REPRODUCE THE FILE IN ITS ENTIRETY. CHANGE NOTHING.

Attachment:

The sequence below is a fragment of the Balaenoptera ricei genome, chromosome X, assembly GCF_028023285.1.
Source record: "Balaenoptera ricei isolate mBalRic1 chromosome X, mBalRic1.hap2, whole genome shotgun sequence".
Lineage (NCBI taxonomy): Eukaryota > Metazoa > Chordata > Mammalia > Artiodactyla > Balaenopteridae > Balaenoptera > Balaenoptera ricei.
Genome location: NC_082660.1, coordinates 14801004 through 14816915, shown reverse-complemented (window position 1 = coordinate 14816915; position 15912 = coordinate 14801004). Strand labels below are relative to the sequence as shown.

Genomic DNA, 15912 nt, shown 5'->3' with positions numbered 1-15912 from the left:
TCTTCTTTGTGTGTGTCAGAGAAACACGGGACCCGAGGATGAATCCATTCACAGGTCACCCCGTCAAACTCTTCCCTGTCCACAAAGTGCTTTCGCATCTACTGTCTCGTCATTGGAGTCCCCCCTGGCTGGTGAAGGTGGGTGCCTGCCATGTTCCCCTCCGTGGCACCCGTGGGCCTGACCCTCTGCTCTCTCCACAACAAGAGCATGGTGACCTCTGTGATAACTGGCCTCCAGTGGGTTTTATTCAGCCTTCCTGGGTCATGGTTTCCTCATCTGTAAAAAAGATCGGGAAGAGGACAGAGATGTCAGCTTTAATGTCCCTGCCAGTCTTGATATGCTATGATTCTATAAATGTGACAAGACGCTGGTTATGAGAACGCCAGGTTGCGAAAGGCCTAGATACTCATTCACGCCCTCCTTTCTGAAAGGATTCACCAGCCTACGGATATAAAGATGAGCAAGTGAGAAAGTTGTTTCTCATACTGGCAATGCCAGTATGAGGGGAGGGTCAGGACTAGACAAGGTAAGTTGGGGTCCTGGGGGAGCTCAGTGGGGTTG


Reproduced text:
The sequence below is a fragment of the Balaenoptera ricei genome, chromosome X, assembly GCF_028023285.1.
Source record: "Balaenoptera ricei isolate mBalRic1 chromosome X, mBalRic1.hap2, whole genome shotgun sequence".
Lineage (NCBI taxonomy): Eukaryota > Metazoa > Chordata > Mammalia > Artiodactyla > Balaenopteridae > Balaenoptera > Balaenoptera ricei.
Genome location: NC_082660.1, coordinates 14801004 through 14816915, shown reverse-complemented (window position 1 = coordinate 14816915; position 15912 = coordinate 14801004). Strand labels below are relative to the sequence as shown.

Genomic DNA, 15912 nt, shown 5'->3' with positions numbered 1-15912 from the left:
TCTTCTTTGTGTGTGTCAGAGAAACACGGGACCCGAGGATGAATCCATTCACAGGTCACCCCGTCAAACTCTTCCCTGTCCACAAAGTGCTTTCGCATCTACTGTCTCGTCATTGGAGTCCCCCCTGGCTGGTGAAGGTGGGTGCCTGCCATGTTCCCCTCCGTGGCACCCGTGGGCCTGACCCTCTGCTCTCTCCACAACAAGAGCATGGTGACCTCTGTGATAACTGGCCTCCAGTGGGTTTTATTCAGCCTTCCTGGGTCATGGTTTCCTCATCTGTAAAAAAGATCGGGAAGAGGACAGAGATGTCAGCTTTAATGTCCCTGCCAGTCTTGATATGCTATGATTCTATAAATGTGACAAGACGCTGGTTATGAGAACGCCAGGTTGCGAAAGGCCTAGATACTCATTCACGCCCTCCTTTCTGAAAGGATTCACCAGCCTACGGATATAAAGATGAGCAAGTGAGAAAGTTGTTTCTCATACTGGCAATGCCAGTATGAGGGGAGGGTCAGGACTAGACAAGGTAAGTTGGGGTCCTGGGGGAGCTCAGTGGGGTTG